We still hear of people saying when asked, that the orchestra is probably so named name because its players live in or near Oare, making it a sort community orchestra, which it isn't If you want the truth read on. It's a story worth telling, and while I'm still around I'll tell it.
It began with a chance meeting at Harty Ferry on the East Swale. It was here, in the summer of 1982, that the orchestra's long-serving conductor (Peter Aviss) and Don Goodsell, both keen cruising yachtsmen met, quite by chance. Don had fairly recently moved to Oare, and was returning from a few days sailing on the Essex Coast. but returning with a problem on his mind. Before moving to Kent he'd lived in Hertfordshire where he worked and where there was plenty of music. He played the cello in a local orchestra and would often spend an evening with friends around the piano playing classical trios, but young men in their twenties tend to move on. Nevertheless the three players kept in touch. The trio's violinist married and moved to Godalming where, a keen churchman, he was appointed choirmaster, raising his . choir to a good performing standard.
Don had answered the unexpected phone-call as he was gathering his gear for his trip to Essex. It was his violinist friend from Godalming. "I'm sure you've made many musical friends in Kent. Could you get some of them together and come over to accompany my choir?"
Navigating the Thames Estuary is not an easy task at the best of times, but this request from an old friend wouldn't make it easier. At least he was now safely back in home-waters. All that remained boat-wise was to bring the plastic tender, which he'd towed, ashore. There were a few other sailing folk on the hard, one of whom (a younger man) offered him a hand, so leaving his boat (Capriol 2) safely at anchor, and with the dinghy now ashore he prepared for the mile or so walk to Oare. He thanked his willing helper.
Sailing folk get to know other sailing folk, so the opening gambit - "We've met before haven't we?" earned the response "Yes, you look familiar, but where? I don't think it was sailing?" The truth surfaced: they both played in the Maidstone Symphony Orchestra in which the younger man played the viola. As he had left his car in Oare they walked there together talking sailing and music, as young men often do. The 'younger man' was Peter Aviss, who had certainly had a thorough musical education and had gone on to work for the BBC. I was an just an amateur, but one with a musical problem, so I told him about the Godalming request.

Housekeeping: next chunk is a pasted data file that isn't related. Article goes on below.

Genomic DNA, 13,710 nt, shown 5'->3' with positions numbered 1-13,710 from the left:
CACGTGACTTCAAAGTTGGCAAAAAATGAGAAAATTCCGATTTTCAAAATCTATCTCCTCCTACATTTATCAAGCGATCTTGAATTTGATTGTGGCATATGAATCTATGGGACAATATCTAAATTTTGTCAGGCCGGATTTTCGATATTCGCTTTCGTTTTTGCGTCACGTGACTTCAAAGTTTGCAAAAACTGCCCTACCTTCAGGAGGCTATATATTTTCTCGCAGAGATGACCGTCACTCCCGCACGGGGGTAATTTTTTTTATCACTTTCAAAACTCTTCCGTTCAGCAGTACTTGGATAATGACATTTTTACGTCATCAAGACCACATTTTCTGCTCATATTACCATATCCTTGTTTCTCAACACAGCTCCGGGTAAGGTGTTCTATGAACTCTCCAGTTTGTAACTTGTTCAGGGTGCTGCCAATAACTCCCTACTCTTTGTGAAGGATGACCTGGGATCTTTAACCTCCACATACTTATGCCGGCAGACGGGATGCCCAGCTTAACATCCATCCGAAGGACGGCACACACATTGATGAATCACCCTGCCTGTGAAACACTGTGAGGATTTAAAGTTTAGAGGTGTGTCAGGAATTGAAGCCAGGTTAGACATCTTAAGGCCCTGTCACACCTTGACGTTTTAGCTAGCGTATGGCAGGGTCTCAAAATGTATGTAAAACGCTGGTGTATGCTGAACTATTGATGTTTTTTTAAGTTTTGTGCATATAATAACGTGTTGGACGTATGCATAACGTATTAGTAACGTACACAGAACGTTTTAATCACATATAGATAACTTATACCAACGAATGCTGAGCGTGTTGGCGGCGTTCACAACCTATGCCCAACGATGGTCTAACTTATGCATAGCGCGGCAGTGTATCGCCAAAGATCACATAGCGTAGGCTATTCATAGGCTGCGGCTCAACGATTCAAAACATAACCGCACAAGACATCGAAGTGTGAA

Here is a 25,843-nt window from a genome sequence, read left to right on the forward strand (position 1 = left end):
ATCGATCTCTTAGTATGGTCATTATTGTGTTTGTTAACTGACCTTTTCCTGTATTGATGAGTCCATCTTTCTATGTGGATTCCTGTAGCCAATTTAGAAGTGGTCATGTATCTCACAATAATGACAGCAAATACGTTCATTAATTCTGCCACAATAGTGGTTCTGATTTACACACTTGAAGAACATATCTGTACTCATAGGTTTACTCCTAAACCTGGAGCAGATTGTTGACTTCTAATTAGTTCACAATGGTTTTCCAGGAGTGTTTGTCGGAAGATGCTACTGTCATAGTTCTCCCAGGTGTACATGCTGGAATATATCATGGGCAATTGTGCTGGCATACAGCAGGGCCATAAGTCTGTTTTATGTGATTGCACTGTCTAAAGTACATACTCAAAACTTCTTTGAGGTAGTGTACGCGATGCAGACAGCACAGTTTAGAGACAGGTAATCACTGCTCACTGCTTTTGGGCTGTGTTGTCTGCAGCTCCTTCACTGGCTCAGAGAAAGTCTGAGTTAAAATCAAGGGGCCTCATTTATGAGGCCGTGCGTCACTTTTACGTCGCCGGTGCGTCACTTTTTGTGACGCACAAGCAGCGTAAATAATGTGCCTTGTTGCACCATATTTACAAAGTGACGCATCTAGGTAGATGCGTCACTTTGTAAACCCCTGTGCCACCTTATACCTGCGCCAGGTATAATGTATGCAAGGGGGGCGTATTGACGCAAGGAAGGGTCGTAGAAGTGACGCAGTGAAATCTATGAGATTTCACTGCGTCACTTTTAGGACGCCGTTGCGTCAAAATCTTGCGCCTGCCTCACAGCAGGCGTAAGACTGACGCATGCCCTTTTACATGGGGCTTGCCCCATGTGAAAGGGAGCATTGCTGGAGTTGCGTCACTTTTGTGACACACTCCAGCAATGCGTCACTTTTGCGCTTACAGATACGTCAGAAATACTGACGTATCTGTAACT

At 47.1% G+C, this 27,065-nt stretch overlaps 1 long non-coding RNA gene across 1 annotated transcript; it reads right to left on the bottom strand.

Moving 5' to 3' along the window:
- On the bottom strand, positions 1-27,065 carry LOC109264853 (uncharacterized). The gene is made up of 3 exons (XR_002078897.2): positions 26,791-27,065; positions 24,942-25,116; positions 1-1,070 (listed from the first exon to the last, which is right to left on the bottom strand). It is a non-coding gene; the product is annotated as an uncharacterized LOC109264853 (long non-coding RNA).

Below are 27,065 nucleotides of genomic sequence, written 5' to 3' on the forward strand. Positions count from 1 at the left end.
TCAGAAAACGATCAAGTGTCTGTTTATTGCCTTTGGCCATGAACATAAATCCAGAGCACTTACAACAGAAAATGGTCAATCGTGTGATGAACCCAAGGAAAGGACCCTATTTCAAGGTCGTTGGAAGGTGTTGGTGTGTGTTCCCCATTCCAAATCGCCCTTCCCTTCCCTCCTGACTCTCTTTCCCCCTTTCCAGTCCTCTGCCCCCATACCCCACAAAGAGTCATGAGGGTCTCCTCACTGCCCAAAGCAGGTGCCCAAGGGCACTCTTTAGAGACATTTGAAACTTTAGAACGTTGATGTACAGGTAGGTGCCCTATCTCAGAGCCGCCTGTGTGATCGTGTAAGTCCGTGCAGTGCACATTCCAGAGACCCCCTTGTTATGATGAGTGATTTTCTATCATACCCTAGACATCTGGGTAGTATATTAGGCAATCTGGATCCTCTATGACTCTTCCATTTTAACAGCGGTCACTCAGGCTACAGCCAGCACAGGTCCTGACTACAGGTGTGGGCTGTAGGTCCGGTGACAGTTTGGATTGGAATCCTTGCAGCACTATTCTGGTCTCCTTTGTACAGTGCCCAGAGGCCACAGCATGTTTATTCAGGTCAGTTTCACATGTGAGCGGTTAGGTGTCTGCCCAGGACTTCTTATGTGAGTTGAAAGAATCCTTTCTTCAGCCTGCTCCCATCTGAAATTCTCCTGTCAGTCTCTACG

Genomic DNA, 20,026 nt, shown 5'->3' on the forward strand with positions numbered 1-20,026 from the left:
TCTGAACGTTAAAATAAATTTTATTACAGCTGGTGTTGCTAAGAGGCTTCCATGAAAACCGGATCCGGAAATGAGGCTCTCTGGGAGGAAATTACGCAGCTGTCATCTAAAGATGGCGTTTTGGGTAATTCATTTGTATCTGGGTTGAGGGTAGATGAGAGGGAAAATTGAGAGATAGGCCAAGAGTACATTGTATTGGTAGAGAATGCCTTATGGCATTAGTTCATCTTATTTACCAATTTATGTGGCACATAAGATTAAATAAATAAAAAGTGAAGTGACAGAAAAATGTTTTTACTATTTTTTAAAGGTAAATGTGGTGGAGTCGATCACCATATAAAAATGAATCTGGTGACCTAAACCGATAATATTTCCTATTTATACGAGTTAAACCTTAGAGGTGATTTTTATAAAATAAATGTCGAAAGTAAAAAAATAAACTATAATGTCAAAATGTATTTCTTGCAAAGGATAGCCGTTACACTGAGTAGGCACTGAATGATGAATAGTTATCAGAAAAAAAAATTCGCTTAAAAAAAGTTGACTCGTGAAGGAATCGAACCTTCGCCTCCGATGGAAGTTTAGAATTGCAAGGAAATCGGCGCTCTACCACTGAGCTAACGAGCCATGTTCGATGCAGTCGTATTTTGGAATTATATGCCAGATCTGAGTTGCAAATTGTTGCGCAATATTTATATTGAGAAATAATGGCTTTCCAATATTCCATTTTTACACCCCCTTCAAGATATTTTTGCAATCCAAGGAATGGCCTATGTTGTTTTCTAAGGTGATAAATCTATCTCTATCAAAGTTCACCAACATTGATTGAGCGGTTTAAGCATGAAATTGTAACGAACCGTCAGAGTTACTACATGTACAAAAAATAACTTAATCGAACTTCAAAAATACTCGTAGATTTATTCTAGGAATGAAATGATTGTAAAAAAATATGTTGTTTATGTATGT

By the time we had walked to Oare we had pooled our string-playing friends, just over 20 of them, and laid plans for setting up a string orchestra to take to Godalming. Peter, with his training as a conductor, would conduct. A few doors along the road from where I still live was the village schoolroom, which I booked for our rehearsal and possibly a trial concert. The local papers picked up the story, so before long Oare String Orchestra was local news. Was that as long ago as 1982? It was!
No sooner had I started preparing posters to announce our inaugural concert than with a knock at the door I was offered Oare's church of St. Peter as a more appropriate venue than the schoolroom. Here, on 17th October 1982 Oare String Orchestra gave it's inaugural concert of music from Geminiani to Percy Fletcher, with a Vivaldi Flute Concerto played by Rosemary Rathbone, a one-time student of the Royal Academy of Music who formerly played with the Bournemouth Sinfonietta.
That mix of classics and light music set the pattern that OSO has maintained for the many years that have followed which included concerts in Holland, France and Denmark , but moving more recently to the fine acoustics of the concert hall at the nearby West Faversham Community Centre.